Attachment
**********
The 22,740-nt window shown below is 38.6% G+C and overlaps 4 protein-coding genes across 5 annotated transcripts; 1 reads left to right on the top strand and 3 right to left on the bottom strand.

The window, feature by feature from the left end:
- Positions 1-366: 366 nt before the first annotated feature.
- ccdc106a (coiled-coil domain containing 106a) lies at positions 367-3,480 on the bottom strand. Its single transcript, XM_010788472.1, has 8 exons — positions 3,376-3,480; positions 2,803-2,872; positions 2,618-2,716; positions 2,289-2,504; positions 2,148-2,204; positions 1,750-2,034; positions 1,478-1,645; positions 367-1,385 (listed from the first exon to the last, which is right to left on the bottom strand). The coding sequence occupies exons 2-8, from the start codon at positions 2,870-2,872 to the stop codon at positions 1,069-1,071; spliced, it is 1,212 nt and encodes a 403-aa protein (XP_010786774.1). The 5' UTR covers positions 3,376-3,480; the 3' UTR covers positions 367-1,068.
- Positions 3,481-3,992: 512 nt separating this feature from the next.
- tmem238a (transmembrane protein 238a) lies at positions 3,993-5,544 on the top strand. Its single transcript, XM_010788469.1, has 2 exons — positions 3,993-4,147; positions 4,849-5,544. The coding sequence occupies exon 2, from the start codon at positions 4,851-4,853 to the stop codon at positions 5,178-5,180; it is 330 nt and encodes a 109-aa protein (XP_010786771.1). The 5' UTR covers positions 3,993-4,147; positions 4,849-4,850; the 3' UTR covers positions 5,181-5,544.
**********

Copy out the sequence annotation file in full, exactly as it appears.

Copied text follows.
The 22,740-nt window shown below is 38.6% G+C and overlaps 4 protein-coding genes across 5 annotated transcripts; 1 reads left to right on the top strand and 3 right to left on the bottom strand.

The window, feature by feature from the left end:
- Positions 1-366: 366 nt before the first annotated feature.
- ccdc106a (coiled-coil domain containing 106a) lies at positions 367-3,480 on the bottom strand. Its single transcript, XM_010788472.1, has 8 exons — positions 3,376-3,480; positions 2,803-2,872; positions 2,618-2,716; positions 2,289-2,504; positions 2,148-2,204; positions 1,750-2,034; positions 1,478-1,645; positions 367-1,385 (listed from the first exon to the last, which is right to left on the bottom strand). The coding sequence occupies exons 2-8, from the start codon at positions 2,870-2,872 to the stop codon at positions 1,069-1,071; spliced, it is 1,212 nt and encodes a 403-aa protein (XP_010786774.1). The 5' UTR covers positions 3,376-3,480; the 3' UTR covers positions 367-1,068.
- Positions 3,481-3,992: 512 nt separating this feature from the next.
- tmem238a (transmembrane protein 238a) lies at positions 3,993-5,544 on the top strand. Its single transcript, XM_010788469.1, has 2 exons — positions 3,993-4,147; positions 4,849-5,544. The coding sequence occupies exon 2, from the start codon at positions 4,851-4,853 to the stop codon at positions 5,178-5,180; it is 330 nt and encodes a 109-aa protein (XP_010786771.1). The 5' UTR covers positions 3,993-4,147; positions 4,849-4,850; the 3' UTR covers positions 5,181-5,544.